And a little more progress on the Eton jacket- the next step of attaching the collars will be an interesting on in that the top collar is attached to the facing and the under collar is attached to the jacket body/shell. First, to attach the top collar to the facings:
The view from outside- this will ultimately make up the “inside front” of the jacket and the lapels will be facing outwards.
The view from inside. Because of the curve of the collar, it’s necessary to clip notches (carefully) along the seam allowance.
A close-up of the inside of the top collar.
Next stop, attaching the undercollar to the jacket shell… 🙂
More progress on the Eton jacket…the pad stitching has done a number on my fingers so progress has been a bit slow. I’m trying out some new tailoring techniques, at least to me- the fabric is a herringbone weave teal linen with the unfortunately property of REALLY stretching so it’s presented some challenges that I didn’t anticipate. But, nevertheless, I’ve completed the outer shell and the collar parts. The next step will be working with the facings and the lining…
The lapels have been steamed and are hanging very nicely. Someone who looked at my previous Eton jacket project stated that the lapels were “too stiff”- well, yes, that’s exactly THE POINT! 🙂 What you want to avoid are the lapels flopping about- rather, you want a degree of stiffness so they will maintain their shape, especially since the Eton jacket is meant to worn open.
The undercollar was fairly labor-intensive. I first had to carefully cut out the undercollar itself, purposely making the edges about 1/4″ less than the top collar so as to allow for the “turn of the cloth”- essentially to ensure that the material on the undercollar remains hidden when the collar is constructed.
The right side/fashion fabric side of the undercollar. You can see the pad stitching, along with my mistakes which will all be hidden once the collar is completely assembled. 😉 Well, that’s all for now but there will be more soon.
More progress on the Eton Jacket…and my fingers are just about done in! 😉
Another Eaton jacket in the works…I’m incorporating more tailoring techniques in this one so we’ll see how it turns out. 🙂
Laying out some of the fashion fabric. The lighting is really poor- the fabric is actually a teal linen.
Chalking out the pieces- The pattern pieces are actually slopers so I have to manually add the seam allowance which in this case is 1/2 inch.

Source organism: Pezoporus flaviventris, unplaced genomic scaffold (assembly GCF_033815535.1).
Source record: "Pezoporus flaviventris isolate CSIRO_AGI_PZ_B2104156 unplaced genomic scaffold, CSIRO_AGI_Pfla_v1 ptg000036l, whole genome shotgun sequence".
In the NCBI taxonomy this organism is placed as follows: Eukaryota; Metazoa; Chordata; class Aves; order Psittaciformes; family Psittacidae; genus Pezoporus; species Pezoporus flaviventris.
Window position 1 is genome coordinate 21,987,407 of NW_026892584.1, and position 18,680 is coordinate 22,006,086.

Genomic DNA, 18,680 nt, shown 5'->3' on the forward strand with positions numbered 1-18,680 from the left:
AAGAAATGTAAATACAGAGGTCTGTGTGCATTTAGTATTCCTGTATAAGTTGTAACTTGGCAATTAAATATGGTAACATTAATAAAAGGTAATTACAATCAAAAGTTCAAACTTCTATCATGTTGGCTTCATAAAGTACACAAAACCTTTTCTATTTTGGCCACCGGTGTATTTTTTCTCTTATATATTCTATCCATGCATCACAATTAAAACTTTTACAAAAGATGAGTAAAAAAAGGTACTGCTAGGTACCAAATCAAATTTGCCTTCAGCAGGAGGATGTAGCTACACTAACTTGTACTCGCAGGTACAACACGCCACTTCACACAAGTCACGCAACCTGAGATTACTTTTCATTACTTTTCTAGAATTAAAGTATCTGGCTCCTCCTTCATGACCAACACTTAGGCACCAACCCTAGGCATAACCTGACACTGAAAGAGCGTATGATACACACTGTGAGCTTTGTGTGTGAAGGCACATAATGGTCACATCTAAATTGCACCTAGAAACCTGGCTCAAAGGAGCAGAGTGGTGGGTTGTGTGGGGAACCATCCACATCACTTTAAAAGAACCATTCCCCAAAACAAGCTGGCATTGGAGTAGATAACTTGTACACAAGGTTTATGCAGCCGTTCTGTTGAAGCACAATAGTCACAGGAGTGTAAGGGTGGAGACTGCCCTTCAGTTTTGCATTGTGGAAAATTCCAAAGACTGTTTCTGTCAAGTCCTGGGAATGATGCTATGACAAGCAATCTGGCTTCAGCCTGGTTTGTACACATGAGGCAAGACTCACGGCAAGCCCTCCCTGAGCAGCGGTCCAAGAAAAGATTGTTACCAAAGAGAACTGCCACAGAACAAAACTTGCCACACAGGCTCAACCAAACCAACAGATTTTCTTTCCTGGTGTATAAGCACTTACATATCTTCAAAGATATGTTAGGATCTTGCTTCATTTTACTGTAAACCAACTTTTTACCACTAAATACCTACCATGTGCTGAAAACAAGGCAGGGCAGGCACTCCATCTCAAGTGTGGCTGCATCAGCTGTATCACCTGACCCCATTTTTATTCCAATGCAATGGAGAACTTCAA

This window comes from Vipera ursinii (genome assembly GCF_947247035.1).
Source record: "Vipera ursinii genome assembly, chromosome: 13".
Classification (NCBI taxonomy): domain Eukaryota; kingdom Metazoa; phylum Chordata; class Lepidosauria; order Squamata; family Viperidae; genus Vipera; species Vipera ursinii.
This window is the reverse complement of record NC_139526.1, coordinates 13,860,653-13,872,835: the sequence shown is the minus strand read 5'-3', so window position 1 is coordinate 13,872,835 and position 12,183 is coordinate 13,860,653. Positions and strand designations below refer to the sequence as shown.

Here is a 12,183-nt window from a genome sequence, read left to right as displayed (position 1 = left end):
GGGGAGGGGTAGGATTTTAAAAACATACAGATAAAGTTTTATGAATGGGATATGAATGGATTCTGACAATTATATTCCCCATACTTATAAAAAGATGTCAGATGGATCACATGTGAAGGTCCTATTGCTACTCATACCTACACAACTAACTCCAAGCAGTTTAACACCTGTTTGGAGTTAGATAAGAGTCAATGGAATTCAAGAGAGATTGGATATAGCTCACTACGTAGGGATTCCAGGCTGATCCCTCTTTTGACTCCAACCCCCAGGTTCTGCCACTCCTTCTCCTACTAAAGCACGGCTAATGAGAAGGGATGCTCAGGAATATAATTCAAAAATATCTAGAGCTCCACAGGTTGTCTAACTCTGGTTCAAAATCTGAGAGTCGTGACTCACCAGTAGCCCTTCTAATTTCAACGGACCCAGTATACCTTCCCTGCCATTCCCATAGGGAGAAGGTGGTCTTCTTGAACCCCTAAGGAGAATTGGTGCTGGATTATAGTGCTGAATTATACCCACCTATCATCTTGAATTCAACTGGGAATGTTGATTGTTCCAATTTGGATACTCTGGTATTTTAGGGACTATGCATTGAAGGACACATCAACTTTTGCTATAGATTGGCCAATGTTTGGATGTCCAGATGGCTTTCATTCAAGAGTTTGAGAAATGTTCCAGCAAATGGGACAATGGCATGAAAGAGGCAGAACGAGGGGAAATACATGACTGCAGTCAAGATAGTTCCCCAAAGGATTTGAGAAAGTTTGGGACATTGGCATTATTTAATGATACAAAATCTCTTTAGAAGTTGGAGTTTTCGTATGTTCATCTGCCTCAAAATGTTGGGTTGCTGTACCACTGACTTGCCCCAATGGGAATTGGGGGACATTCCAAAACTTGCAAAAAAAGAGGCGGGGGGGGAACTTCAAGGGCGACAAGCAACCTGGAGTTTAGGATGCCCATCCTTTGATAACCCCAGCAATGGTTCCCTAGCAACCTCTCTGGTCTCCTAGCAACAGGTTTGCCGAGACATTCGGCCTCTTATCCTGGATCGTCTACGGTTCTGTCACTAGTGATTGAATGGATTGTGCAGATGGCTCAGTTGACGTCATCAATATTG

Creating the canvases for the front left and right.
In out last post, we assembled the pieces for both the exterior fashion layer and the interior lining/facing layers for the Eton jacket.
In full disclosure, we’d like to say that this project has been an interesting learning experience in that it’s demonstrated to us that there is a lot more involved to drafting a pattern than simply drawing lines on paper following some formula, cutting out the pieces, and putting it together. A lot more. The one thing that nobody really ever discussed in pattern drafting and overall development is that once a pattern is constructed and tested out with one or more toilles, there’s still the matter of working out just how exactly the garment is going to be constructed. Of course, it’s assumed that one just knows all the relevant techniques and that bears little or nor discussion but the reality is with historical garments, there’s a lot that’s become obscure or even lost over the years. Fortunately, there are a number of references out there so it’s not an impossible task but it’s one that’s going require a lot of practice and work to master. So with that said, let’s proceed to the next steps…🙂
We now arrive at one of the most crucial stages- assembling the jacket body.
A lot more pressing is in order but overall we’re pleased with how it came together.
And now onto constructing the cuffs:
The decision to utilize turn-back cuffs was purely an aesthetic one and we could have just as easily used a number of different styles… 🙂 Here’s the cuffs pinned to the sleeves:
And voila, sleeves!
And finally, the sleeves are attached and set in the proper position. All that remains is some final touch-ups.
(To be continued…)